Another option is playing Pau Gasol as the sixth man, with Love at power forward and Noah at center. However, this is unlikely what the Spaniard—or even the front office—had in mind when he inked a three-year, $22.35 million contract, per Spotrac.com.
The acquisition of Love makes the Bulls, or any team featuring his services, an instant title contender. This is especially true in the wide-open Eastern Conference. However, Love in Chi-town creates an unenviable task for coach Tom Thibodeau and forces the team to concede speed on defense.
Suns Cool on Bledsoe Trade Talks
Speaking of roster gluts, the Phoenix Suns certainly have an interesting situation regarding point guards and playmakers.
The team's roster now features Goran Dragic, Isaiah Thomas and (probably) rookie first-rounder Tyler Ennis, all of whom are nominal point guards. And according to The Arizona Republic's Bob Young, the Suns don't seem to be interested in trading restricted free agent Eric Bledsoe:
Other teams can go as high as $63 million over four years, but only Philadelphia remains among teams with salary-cap room to pay it.
By all accounts the Suns will match such a deal if necessary, even if it limits what they can do in the future.
There also appears to be little interest on behalf of the Suns in working sign-and-trade deals involving Bledsoe because the two-playmaker system worked so well last season.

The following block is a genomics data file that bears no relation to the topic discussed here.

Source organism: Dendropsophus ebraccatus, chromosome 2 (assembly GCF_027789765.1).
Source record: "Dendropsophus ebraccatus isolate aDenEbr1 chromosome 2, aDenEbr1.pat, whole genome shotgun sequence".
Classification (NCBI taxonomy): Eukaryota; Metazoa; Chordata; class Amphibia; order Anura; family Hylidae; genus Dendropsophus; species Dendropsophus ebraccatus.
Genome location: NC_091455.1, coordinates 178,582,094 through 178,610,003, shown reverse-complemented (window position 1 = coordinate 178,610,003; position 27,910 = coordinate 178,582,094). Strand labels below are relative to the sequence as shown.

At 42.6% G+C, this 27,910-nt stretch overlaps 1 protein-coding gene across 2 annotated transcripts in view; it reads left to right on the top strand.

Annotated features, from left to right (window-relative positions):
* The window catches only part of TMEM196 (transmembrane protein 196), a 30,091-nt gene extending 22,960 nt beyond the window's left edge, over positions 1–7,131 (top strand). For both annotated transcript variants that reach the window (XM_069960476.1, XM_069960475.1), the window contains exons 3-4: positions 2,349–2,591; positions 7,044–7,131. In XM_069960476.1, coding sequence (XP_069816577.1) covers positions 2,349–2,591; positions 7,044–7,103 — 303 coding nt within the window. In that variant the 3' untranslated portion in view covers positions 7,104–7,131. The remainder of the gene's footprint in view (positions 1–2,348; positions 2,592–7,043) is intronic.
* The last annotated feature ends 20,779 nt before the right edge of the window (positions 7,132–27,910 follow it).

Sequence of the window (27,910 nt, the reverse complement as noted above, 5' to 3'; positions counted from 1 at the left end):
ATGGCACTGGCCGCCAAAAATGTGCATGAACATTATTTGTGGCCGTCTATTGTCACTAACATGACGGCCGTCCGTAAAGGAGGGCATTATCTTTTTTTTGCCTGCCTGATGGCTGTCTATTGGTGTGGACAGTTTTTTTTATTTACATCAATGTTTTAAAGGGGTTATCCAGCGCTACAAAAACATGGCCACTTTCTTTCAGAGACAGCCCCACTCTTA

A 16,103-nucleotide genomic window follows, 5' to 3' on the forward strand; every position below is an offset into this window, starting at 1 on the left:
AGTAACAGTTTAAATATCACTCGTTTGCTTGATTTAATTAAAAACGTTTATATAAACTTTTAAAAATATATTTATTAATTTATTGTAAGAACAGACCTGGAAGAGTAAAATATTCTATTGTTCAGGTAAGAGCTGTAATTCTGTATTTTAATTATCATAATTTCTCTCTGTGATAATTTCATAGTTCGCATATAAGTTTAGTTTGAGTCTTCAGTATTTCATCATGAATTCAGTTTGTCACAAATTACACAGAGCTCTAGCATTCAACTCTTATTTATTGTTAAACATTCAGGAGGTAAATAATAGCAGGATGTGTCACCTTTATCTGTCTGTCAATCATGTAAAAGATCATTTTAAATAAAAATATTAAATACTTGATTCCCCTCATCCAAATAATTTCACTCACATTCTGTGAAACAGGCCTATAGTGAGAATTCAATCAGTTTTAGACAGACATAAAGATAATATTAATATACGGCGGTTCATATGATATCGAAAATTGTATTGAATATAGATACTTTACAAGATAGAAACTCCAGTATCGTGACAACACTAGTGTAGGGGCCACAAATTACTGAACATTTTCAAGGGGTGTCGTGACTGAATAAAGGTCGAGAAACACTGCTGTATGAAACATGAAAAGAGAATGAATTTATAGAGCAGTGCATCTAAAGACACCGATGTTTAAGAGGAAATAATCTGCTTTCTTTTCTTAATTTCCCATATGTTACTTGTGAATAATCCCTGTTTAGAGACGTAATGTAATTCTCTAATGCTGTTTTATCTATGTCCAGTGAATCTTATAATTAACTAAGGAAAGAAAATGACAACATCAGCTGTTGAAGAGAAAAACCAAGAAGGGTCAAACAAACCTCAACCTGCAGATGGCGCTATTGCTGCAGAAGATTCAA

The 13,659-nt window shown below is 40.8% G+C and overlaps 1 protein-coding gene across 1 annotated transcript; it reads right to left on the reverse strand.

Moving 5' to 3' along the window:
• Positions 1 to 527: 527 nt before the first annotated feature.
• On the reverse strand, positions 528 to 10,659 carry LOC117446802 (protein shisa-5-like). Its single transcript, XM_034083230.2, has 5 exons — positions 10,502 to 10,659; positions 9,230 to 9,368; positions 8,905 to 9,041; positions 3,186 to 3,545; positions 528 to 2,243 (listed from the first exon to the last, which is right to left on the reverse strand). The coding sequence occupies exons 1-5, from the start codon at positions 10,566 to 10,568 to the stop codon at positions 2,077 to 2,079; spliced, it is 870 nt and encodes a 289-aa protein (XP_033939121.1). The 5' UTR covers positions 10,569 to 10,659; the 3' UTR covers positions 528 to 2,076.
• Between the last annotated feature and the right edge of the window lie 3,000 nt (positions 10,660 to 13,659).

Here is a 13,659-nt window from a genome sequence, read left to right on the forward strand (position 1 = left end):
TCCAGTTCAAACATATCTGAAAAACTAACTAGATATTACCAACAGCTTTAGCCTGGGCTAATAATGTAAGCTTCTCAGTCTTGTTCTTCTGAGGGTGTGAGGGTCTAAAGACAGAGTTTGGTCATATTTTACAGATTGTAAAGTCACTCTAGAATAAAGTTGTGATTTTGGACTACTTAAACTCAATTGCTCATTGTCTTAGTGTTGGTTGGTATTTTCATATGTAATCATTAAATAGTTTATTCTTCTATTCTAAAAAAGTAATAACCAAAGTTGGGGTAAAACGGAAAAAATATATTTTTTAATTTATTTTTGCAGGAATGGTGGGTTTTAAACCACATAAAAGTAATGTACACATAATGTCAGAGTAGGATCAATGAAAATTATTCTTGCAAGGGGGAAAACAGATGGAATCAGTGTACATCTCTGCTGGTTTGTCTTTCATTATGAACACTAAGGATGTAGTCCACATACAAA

This appears to be the desired design for the team's roster. Thomas, who left a starting role with the Sacramento Kings to join the Suns, was enthusiastic about the possibility of rotating with Dragic and Bledsoe.
"I think it would work," he said, via Young's report. "We're totally three different basketball players. We could come at guys from three different directions. It's going to be tough for teams to guard us."
Indeed, all three of those players have excellent speed and ball-handling capabilities. However, all three players thrived last season by garnering plenty of minutes and field-goal attempts.
Thomas also ranked third in the NBA in time of possession, holding the ball for 7.6 minutes per game, per NBA.com. Sharing the ball with another point guard might prevent him from best utilizing his probing, in-and-out approach to getting points in the paint.
Thomas' 5'9" height leaves the Suns with a small backcourt if paired with Bledsoe (6'1"). This scenario also leaves first-round pick Ennis with just scraps to play with, possibly stunting the 19-year-old's growth as a player. However, Thomas' speed is tantalizing for head coach Jeff Hornacek.
Randy Hill of Fox Sports Arizona noted his commitment to up-tempo play last season:
Hornacek, the tactical maestro behind this return to a fast tempo in Phoenix, never really seemed satisfied with his team's sense of offensive urgency. Even after an opponent scored, Hornacek insisted on getting the ball hustled into the frontcourt, enabling his team to have more shot-clock-related options if the initial half-court salvo didn't yield a good look.
The Suns might be better off fleshing out the rest of the roster with a sign-and-trade for Bledsoe and committing to Thomas, Dragic and the development of Ennis. However, the organization's brass appears to be all-in on making the unorthodox roster work.